POLICE Commissioner Errol Alexander, who is set to vacate the post next Thursday, has given himself the thumbs up sign for his 30 years of service to the police force.
“Today I can proudly say that I have left the organization better than I found it. I believe that I have done my share to promote professionalism within our ranks. Presently, I believe that the organization is in capable hands and is poised to move forward,” Alexander said.
He was addressing his last Commissioner’s Parade last Friday at the Police Training School, at La Toc imploring the rank and file of the police force never to lose sight of the organization’s focus of providing a professional policing service in partnership with all communities to create a safer environment for all.
“We should always strive to continue improving on our service delivery. You should continue to foster a spirit of togetherness, camaraderie, unity and espirit de corps that is the hallmark of our organization. You will be amazed at how much we can accomplish if we all put our shoulders to the wheel,” Alexander said.
He called on police officers to accept responsibility for their actions, be accountable for their results and take ownership for their mistakes.
“If you don’t like something, change it. If you can’t change it, change your attitude,” Alexander said quoting deceased Maya Angelou, American author, poet and civil rights activist.
In what may very well be his final remarks to a gathering of police officers before demitting office next week, Alexander debunked talk of low police morale within the organization explaining that officers are resilient.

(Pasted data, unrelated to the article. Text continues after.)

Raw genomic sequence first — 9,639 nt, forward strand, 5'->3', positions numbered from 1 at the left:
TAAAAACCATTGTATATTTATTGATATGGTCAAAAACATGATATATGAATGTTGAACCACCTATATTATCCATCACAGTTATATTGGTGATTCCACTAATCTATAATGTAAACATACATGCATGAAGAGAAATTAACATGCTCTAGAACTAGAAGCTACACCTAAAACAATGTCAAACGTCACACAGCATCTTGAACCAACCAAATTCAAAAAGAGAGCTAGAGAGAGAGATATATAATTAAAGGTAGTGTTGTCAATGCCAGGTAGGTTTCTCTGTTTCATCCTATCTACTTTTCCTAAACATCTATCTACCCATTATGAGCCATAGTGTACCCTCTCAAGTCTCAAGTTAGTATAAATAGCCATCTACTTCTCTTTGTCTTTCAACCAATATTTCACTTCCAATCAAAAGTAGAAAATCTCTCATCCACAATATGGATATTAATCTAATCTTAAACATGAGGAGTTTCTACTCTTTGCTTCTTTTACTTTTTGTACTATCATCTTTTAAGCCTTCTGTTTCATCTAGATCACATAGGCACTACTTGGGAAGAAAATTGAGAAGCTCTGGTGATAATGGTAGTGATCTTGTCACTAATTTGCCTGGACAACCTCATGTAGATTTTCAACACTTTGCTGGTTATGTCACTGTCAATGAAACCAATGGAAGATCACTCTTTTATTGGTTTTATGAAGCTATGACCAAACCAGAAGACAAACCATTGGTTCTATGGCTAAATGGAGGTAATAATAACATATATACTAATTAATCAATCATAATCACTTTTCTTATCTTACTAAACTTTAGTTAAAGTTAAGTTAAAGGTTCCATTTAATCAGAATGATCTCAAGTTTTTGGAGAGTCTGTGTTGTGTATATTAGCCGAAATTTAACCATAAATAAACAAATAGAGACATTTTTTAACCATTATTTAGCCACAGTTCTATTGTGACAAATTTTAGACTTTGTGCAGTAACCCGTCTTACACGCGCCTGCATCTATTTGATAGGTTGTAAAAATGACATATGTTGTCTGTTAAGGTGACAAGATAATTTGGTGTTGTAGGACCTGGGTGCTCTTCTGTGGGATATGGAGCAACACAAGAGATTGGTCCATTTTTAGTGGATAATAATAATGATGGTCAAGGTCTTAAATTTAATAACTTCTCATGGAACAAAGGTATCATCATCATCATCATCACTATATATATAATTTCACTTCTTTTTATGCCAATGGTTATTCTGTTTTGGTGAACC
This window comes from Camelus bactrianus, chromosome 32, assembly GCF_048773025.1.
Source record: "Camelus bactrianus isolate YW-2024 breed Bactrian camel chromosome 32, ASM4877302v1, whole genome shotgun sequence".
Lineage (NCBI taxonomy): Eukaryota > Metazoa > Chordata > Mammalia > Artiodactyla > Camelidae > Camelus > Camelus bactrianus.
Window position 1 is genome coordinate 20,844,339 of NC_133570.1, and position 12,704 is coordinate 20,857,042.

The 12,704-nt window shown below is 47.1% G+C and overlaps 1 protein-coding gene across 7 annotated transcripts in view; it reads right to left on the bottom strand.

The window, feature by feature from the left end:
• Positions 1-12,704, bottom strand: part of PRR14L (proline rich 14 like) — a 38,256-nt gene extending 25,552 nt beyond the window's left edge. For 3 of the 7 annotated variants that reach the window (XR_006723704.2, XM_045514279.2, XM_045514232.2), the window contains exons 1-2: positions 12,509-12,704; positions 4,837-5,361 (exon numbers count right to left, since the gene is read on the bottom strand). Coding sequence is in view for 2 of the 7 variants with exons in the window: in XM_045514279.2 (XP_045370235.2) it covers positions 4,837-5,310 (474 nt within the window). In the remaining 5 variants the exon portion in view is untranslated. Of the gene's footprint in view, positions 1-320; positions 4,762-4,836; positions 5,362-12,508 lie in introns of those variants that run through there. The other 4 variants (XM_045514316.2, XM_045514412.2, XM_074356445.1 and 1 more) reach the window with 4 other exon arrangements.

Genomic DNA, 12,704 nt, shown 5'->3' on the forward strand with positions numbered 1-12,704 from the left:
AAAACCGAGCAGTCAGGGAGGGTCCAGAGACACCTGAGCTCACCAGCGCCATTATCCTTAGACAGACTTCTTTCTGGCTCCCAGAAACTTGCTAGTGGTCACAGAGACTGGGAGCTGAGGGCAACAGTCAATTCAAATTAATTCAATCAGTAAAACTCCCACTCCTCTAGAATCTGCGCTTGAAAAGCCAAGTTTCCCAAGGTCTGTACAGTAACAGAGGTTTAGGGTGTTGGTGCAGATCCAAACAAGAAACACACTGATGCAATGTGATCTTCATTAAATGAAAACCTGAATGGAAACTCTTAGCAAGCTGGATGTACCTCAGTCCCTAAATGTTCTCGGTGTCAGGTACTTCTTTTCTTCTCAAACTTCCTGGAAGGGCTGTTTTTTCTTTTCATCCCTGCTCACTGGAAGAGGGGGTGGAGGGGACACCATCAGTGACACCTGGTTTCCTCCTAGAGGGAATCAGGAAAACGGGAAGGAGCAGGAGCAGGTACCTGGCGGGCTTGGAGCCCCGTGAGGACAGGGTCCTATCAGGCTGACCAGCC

“And you will all admit that over the years we have had to deal with and adjust to a plethora of misfortunes and changes. Despite a myriad of challenges, constraints and limitations, the performance of the organization continues to trend upwards as evidenced by the most recent crime statistics and performance measures. We have had to resort to innovative and forward thinking measures to policing and these efforts have borne fruit,” Alexander said.
He called on long serving members of the Force to continue to steadfastly play their part in guiding the organization forward by being outstanding role models for junior officers, especially recruits.
He congratulated those officers moving up the ranks telling them that their promotion is but a small recognition of their hard work and commitment to the police force.
“As you stand here today, I urge you to be the change that you want to see in the organization. Along with your promotions come more stress, more hard work, more sleepless nights, more responsibility and most importantly more accountability,” Alexander said.
He implored them to repay his confidence in them by being ambassadors for the organization and to extend a hand downwards to uplift those below them.
“Remember that we rise not by trampling upon others but by uplifting them,” Alexander told police officers.